Quite a few of our holiday experiences are in South Africa. As I come from there originally, I often play tour guide for our family.
I always like to include things that are different and on our first trip to Kruger National Park in 2014, I included a guided bush walk as part of the itinerary – aka THE spreadsheet.
For those of you who aren’t familiar with Kruger National Park – its the largest National Park in South Africa. Sizewise , its the slightly larger than countries such as Qatar, Lebanon and Kuwait. Its double the size of Puerto Rico and Cyprus. So, its big. You can’t drive through it in one day. Because if its size its home to lots of animals – so its one of the prime game viewing locations in Africa.
OK – back to the story.
We were staying a lodge just outside the Park, quite close to one of the 9 entrances and luckily enough one of them – Crocodile Bridge – was one of the rest camps offering bushwalks.
We opted for the morning walk, which meant a really early morning start as we needed to get to the rest camp by 5:00 am. I must point out that we went in August and as it was winter, it is really cold in the early mornings, especially on the back of an open vehicle.
After the signing of indemnity forms, we were introduced to our rangers – we had 2, one to walk ahead of us and a second to backup the first ranger and to take us to safety if there was an issue. Both had rifles. It dawns on you at this point, that it’s not just any average walk.
Couple of rules explained by the head ranger aka Ranger 1. Don’t talk, don’t make noises, switch your camera sound settings off ‘no nice tunes please’, walk in single file, listen to the rangers. If something happens and we encounter one of the bigger animals: get behind him because he has the rifle.
So, on the back of a landrover (safari jeep), we drove into the park for about 30 min to get to a suitable place to walk – as it turns out, this means, anywhere where the lions were sighted yesterday. Eek.
Then we saw a lion walking down the road. Ranger 1 got very excited. We followed the lion for a bit as he walked on the road and then he disappeared into the bush.
“Right”, said Ranger 1, “We are going to park here and follow him on foot. Hopefully he will lead us to the rest of the pride’’.
Gulp. Double eek.
Brief introductions with some other tourists as we weren’t in a chatty mood when we left the rest camp. The walking group is maxed at 8 people, so including us 3 (my 14 year old stepson was with us), there were 2 couples – one German and the other were Canadian honeymooners. The Germans were seasoned travellers or just very good at hiding that they were completely freaked out. The Canadians were looking a bit green.
So, off the vehicle we all got. Waiting for the rangers to prepare themselves and give us our final briefings before we headed off into the bush as the sun rose.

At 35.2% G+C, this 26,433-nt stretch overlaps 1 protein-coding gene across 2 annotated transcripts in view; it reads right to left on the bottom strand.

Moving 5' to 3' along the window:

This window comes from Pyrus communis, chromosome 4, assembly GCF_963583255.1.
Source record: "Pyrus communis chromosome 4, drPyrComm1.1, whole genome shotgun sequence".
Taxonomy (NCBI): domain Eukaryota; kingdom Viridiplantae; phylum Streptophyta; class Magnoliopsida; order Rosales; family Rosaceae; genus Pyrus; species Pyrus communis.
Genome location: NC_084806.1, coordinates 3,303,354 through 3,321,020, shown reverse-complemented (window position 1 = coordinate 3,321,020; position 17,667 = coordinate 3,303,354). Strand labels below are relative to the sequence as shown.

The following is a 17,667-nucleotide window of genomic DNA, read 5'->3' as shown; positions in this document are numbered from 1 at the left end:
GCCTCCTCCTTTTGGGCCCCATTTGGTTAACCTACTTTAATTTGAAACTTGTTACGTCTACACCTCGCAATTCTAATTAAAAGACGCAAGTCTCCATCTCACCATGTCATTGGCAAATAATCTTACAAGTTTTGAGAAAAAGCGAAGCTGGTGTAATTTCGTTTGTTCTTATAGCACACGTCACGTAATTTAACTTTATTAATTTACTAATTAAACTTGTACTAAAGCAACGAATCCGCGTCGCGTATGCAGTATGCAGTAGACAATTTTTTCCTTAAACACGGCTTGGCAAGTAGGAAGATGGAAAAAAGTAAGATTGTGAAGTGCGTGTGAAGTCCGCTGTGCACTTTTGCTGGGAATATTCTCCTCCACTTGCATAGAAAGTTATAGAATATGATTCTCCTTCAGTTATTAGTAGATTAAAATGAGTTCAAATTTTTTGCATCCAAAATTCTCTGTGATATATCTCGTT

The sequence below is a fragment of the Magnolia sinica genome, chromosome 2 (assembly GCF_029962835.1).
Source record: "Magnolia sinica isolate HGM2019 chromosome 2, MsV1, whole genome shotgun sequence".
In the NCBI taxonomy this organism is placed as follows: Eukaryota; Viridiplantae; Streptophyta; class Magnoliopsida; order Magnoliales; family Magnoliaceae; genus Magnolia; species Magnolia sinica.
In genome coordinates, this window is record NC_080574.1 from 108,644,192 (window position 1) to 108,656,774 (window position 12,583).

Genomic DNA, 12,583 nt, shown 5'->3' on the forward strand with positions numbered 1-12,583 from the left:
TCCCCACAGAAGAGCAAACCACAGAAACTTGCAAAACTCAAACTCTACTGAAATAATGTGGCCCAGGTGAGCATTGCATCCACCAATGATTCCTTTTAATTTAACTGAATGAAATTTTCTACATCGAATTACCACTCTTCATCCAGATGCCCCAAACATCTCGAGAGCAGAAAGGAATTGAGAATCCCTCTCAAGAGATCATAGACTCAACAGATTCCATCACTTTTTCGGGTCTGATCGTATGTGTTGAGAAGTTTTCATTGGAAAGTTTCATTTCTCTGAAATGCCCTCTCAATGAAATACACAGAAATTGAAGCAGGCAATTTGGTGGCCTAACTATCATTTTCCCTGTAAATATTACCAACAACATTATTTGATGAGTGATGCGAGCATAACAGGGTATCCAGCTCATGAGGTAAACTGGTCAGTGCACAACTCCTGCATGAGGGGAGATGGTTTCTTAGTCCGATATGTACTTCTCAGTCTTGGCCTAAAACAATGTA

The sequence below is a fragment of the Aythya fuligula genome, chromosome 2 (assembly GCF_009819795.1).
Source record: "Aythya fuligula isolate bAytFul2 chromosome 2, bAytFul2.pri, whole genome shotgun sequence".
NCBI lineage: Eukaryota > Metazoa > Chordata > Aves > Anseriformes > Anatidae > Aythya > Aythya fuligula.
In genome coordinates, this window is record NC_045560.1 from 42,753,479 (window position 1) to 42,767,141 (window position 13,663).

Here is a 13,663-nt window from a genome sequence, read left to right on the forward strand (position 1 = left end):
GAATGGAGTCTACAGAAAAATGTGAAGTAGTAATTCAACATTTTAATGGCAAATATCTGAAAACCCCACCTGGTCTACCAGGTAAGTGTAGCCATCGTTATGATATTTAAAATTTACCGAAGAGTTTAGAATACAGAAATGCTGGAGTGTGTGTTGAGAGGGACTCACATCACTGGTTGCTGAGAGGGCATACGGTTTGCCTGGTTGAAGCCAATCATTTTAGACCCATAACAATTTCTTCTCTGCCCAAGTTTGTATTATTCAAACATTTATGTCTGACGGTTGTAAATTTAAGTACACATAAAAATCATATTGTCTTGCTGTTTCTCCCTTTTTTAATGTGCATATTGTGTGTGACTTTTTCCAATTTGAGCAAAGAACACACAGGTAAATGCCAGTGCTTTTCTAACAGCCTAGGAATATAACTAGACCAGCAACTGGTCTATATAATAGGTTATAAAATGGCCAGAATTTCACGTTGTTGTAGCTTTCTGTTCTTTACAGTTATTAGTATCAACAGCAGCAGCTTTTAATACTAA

After about 20 min, the rangers alerted us to some noises ahead, told us to duck down and be very quiet. We heard some activity and the lions clearly on a kill, eating quite happily.
Unfortunately for us we had people with very loud trousers. You know the ones that make that swishy noise whenever you move, which meant the lions heard us and legged it. Yip, along with all the other animals….or so we thought.
Up again and walking. A good half hour later, Ranger 1 suddenly told us to duck down again and get behind him as 2 rhinos came crashing through the bushes. We never actually saw them and they didn’t see us either – but we heard each other. (that was enough trust me!)
Everywhere the ranger went so did we. It was like a comedy show in some ways, a little snake movement through the African bush.
We moved away unscathed and continued into the bush. The swishy trousers got louder – a nervous attempt to ward off any other animals.
Then, we stopped for snacks. Yes, provided by the rangers – some mini cheddars, biltong (like jerky) and fruit juices. We had our mini break surrounded by curious impala who had not been deterred by the swishy trousers.
After our break, we started on our return to the vehicle…..the rangers were telling us about the fauna and flora and we stopped to see a Lilac Breasted Roller – that’s a bird if you didn’t know 😊 – happily flying through the sky and demonstrating why its called a roller. Beautiful.
Further along, we came across some animal bones, which the rangers told us was the remains of a poached rhino. This is a massive problem for the national parks, poaching of rhinos for their horns, which are smuggled out to the Far East via Mozambique (the South Africa border with Mozambique is very close to Kruger National Park). Very sad moment.
From there, it was about 15 min through the bush back to the vehicle, and we didn’t encounter any other animals (due to swishy trousers).
Our walk ended back at the main rest camp at Crocodile Bridge.
I think all of us thought this was just a gentle walk in the bush. It is so much more and clearly not for the faint hearted but its such a great way to experience the real bush and the wild where humans have to adhere to different rules. The rangers were (and still are) fantastic – so knowledgeable about the bush and they kept us safe throughout.
And we enjoyed it so much, we did it again in 2017!
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